America’s greatest racehorse was no underdog, a fact that gives “Secretariat” an unexpected edge among inspirational sports dramas. Starring Diane Lane as Penny Chenery, proud owner of the chestnut-colored colt that broke all records to win the 1973 Triple Crown, this conventional but rousingly effective picture pulls through its occasional faltering stretches by focusing on the essentials of its incredible real-life saga, even if the details have been massaged for maximum uplift. With proper nurturing, Disney release could muster impressive B.O. stamina, catering to the audiences that made “The Blind Side” a heartland hit.
If Mike Rich’s screenplay presents a simplified version of events, it’s often gratifyingly tough-minded in its depiction of the often ruthless imperatives of the racing world. William Nack’s account of the saga (which gets a “suggested by” credit here) was pointedly titled “Secretariat: The Making of a Champion,” and Chenery and her team are indeed portrayed here as fiercely committed individuals who all but willed a winner into existence.
Married to lawyer Jack Tweedy (Dylan Walsh) with four children, Denver housewife Penny (Lane) is shaken out of her domestic routine by her mother’s death, which has left the Chenerys’ Virginia farm in the hands of Penny’s sickly father (Scott Glenn). In a series of scenes accompanied by too many funereal violins, Penny decides not to sell the farm, hoping to keep the Chenery stables open by breeding a champion.
Her efforts are presented with a wealth of detail that will please horse enthusiasts and enlighten others, the most fascinating of which is the formal coin toss between Penny and rival breeder Ogden Phipps (James Cromwell) to determine the first pick of two foals produced by Phipps’ stallion. Phipps wins the toss, but Penny gets the better horse, a natural-born runner christened Secretariat by the Chenerys’ faithful assistant, Miss Ham (Margo Martindale), and looked after by devoted groom Eddie Sweat (Nelsan Ellis).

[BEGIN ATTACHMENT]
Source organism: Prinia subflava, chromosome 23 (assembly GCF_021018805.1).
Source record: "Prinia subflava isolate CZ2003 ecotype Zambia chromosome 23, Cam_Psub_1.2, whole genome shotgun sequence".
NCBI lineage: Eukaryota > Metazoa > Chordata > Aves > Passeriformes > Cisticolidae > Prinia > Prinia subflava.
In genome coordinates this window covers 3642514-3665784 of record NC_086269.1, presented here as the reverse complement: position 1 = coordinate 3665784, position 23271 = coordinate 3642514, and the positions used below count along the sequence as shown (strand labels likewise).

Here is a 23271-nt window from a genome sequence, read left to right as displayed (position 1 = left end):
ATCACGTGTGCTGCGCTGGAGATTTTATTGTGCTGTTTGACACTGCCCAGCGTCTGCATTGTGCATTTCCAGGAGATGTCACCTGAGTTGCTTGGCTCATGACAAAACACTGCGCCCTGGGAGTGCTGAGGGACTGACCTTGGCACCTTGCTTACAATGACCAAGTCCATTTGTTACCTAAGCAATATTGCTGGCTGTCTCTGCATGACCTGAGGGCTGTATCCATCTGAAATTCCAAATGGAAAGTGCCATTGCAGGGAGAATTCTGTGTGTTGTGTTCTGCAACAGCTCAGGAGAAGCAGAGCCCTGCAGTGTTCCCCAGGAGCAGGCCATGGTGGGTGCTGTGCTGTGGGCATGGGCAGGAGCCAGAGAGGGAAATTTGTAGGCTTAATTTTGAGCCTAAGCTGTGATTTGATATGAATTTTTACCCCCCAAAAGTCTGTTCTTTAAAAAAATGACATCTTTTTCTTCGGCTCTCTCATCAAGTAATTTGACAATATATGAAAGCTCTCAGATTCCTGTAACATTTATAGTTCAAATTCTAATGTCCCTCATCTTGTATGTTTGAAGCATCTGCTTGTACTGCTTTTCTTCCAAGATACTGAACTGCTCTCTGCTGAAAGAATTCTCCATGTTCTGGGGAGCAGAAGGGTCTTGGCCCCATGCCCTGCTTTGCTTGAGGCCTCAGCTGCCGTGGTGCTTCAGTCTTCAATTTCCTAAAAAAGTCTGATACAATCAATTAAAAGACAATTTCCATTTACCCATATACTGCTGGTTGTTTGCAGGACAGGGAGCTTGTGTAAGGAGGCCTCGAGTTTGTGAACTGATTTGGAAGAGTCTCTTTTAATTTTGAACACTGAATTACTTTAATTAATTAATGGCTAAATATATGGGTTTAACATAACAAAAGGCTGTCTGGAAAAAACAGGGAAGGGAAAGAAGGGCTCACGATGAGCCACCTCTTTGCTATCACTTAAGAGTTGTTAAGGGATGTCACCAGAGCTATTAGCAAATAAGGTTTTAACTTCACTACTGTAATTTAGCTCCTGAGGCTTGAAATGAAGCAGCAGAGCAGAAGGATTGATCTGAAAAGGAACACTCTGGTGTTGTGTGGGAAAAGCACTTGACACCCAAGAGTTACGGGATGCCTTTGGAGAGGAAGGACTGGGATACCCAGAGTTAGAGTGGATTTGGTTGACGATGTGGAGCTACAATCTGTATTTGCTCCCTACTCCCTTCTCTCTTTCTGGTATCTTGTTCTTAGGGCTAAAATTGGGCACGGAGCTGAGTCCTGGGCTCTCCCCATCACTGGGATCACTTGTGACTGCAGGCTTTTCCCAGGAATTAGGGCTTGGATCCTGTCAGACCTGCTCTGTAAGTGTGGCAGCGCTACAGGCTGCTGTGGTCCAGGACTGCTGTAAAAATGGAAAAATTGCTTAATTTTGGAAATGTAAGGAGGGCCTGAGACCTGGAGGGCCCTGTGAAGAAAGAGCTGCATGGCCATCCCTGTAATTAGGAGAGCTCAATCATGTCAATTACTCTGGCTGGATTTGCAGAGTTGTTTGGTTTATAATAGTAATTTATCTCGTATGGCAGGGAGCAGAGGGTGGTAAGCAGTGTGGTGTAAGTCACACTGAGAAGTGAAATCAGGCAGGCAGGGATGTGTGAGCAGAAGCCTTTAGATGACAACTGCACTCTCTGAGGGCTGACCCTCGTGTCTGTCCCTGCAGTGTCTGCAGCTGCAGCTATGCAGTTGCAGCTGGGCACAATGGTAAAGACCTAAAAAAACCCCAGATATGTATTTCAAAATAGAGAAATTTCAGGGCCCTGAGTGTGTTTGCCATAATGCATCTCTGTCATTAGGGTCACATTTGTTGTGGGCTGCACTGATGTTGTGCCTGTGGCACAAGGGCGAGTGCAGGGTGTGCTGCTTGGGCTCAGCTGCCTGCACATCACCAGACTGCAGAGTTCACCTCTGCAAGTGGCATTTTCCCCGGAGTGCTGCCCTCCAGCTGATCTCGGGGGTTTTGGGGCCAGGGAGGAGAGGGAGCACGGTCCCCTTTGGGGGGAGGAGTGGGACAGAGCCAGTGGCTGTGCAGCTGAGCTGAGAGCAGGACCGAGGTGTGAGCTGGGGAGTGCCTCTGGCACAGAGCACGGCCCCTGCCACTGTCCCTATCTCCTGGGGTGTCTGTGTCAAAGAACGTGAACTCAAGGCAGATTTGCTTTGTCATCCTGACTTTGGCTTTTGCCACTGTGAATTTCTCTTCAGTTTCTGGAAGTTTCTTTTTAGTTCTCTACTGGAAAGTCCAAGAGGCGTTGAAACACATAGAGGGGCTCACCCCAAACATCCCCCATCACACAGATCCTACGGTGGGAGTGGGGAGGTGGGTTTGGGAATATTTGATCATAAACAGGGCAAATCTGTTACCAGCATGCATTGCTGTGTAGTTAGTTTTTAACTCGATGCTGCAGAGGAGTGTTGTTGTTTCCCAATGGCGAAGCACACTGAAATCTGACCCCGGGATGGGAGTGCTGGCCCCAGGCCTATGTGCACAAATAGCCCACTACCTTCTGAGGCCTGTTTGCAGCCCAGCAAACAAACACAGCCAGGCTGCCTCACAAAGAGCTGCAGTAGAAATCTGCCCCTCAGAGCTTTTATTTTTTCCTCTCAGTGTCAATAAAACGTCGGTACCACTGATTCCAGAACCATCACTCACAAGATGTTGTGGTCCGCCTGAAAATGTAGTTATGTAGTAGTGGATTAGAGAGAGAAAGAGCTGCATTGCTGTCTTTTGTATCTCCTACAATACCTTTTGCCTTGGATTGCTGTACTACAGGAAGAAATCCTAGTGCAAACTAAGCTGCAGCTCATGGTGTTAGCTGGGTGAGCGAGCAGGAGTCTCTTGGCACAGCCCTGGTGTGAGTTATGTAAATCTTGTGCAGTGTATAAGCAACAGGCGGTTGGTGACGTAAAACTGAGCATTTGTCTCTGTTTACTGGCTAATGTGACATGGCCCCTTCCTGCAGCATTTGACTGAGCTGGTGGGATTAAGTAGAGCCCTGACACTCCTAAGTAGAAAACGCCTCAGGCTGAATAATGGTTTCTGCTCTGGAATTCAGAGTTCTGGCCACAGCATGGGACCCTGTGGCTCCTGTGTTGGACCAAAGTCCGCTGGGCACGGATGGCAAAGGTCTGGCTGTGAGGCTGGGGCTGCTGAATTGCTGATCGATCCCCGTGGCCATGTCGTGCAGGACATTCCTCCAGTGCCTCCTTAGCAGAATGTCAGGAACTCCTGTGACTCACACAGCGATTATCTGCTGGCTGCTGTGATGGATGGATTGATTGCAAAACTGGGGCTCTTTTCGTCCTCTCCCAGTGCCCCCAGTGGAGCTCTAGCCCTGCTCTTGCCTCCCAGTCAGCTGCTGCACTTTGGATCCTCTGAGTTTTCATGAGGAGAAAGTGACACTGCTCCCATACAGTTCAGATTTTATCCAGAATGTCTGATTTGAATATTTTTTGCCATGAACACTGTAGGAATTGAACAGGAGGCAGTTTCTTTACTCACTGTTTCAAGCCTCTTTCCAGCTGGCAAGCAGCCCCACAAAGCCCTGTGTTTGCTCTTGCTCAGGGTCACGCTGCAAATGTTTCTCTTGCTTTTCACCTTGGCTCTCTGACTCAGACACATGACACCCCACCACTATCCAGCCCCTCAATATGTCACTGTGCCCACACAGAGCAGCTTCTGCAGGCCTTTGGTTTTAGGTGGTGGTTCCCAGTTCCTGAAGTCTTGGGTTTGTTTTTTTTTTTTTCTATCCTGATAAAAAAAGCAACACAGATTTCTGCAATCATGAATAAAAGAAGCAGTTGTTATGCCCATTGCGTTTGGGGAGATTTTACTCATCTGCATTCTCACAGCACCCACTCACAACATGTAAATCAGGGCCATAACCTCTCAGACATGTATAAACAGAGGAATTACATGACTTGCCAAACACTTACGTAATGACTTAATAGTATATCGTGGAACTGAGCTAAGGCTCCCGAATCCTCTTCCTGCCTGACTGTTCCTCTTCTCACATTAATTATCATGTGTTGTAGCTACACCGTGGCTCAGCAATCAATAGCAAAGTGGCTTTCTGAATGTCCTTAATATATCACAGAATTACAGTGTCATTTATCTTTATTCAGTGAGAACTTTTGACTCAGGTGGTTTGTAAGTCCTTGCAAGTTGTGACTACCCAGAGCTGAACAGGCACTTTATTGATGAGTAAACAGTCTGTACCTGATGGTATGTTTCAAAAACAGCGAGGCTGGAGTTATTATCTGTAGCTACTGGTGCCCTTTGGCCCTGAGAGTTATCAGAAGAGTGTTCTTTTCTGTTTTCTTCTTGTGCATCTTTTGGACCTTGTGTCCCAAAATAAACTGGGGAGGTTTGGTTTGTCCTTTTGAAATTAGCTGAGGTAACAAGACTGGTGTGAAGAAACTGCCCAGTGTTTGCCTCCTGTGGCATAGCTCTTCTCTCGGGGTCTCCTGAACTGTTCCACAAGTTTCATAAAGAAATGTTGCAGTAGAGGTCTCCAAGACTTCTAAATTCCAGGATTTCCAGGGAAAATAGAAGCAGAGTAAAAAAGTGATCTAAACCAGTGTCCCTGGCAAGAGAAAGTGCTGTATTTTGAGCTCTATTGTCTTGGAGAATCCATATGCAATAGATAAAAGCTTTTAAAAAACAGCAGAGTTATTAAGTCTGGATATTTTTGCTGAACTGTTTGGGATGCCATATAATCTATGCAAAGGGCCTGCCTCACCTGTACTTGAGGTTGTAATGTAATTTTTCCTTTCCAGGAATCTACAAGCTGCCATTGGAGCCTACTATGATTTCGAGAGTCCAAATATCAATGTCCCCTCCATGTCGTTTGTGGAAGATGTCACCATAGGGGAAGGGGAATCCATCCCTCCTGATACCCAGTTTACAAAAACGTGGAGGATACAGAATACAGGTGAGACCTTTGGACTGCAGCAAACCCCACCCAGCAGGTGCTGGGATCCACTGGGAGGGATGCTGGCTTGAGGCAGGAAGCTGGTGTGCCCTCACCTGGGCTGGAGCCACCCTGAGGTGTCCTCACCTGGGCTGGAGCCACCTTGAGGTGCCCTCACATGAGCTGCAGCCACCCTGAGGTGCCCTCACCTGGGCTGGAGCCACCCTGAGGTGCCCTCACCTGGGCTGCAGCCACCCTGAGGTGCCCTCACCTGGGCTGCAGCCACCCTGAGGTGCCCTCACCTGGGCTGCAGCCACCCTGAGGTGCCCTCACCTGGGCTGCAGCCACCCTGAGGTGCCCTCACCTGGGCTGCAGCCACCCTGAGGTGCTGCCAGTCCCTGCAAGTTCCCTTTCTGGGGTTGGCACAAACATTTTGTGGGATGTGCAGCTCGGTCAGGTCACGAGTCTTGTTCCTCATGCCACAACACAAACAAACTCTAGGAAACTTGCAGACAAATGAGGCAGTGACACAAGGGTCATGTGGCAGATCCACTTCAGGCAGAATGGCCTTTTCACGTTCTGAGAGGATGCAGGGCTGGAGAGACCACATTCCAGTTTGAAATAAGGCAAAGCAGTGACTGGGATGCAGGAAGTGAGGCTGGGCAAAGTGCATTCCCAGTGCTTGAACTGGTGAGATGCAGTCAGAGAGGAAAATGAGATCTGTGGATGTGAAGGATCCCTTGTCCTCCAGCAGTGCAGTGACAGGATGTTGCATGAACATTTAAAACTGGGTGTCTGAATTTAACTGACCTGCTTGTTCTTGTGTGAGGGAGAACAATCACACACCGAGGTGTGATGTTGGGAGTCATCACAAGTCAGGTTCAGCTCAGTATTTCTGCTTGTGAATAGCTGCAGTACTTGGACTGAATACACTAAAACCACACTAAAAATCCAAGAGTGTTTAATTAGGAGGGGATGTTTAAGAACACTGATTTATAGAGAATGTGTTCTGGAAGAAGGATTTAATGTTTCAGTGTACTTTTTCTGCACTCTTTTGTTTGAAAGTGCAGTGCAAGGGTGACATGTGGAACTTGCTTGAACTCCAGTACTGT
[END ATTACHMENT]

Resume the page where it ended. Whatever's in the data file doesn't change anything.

Penny also seeks help from two brilliant but down-on-their-luck horsemen: trainer Lucien Laurin (John Malkovich, delightfully cantankerous), whose fashion sense is as flamboyant as his temper, and Ronnie Turcotte, a stubbornly persistent jockey and future Hall of Famer (played by real-life rider Otto Thorwarth in his acting debut).
Penny, Lucien and Ronnie form a sort of equestrian trinity, and the sharp, unsentimental insight of “Secretariat” is that while luck certainly plays its part, a winning thoroughbred is, by and large, a feat of human engineering: the best genetic match and the right combination of caretakers. At the same time, the film can’t resist turning these majestic creatures into objects of worship, making liberal use of “Oh Happy Day” and having Lane quote the book of Job in voiceover (none of which will hurt the film’s popularity with the Christian market).
Rich and director Randall Wallace (“The Man in the Iron Mask,” “We Were Soldiers”) have the challenge of wringing drama and excitement from a story whose outcome is never in doubt, and whose title character demonstrates superb consistency on the racetrack. They manage by effectively modulating the buildup to each race and finding fresh ways to cover similar events, especially when Secretariat must run the Kentucky Derby, the Preakness Stakes and the climactic 1 1/2-mile Belmont Stakes in quick succession (of the Triple Crown tracks, only Churchill Downs was used in the production, which was lensed in Kentucky and Louisiana).
Pic’s most obvious and immediate forerunner is “Seabiscuit” (2003), which turned a little horse that could into a symbol of America’s indomitable spirit during the Great Depression. Though it boasts less in the way of production polish, “Secretariat” spins the more satisfying yarn, allowing its story to stand on its own without straining for metaphorical significance or faux gravitas.
Gently if unmistakably feminist in its account of a lady who classily showed up a male-dominated arena, the film is on less secure footing in its treatment of Penny’s increasingly strained family life. Script’s attempts to flesh out the politics of the era — largely through Penny’s hippie daughter Kate (AJ Michalka), whose anti-Vietnam activism unsubtly mirrors her mother’s own passionate cause — yield a few clunky scenes that play like outtakes from “The Brady Bunch.”
Elaborately coiffed (if not always flatteringly lit), Lane projects the combo of homespun warmth and steely determination that has always been intrinsic to her screen appeal. Of the sterling supporting thesps, Cromwell is a subtle standout as the breeding vet who regards Penny with both annoyance and admiration.
Exciting race sequences made use of a small digital camera for closeup saddle shots, and the lower-grade video footage stands in noticeable contrast with Dean Semler’s HD lensing, giving the picture a visual roughness that’s not inappropriate to its subject.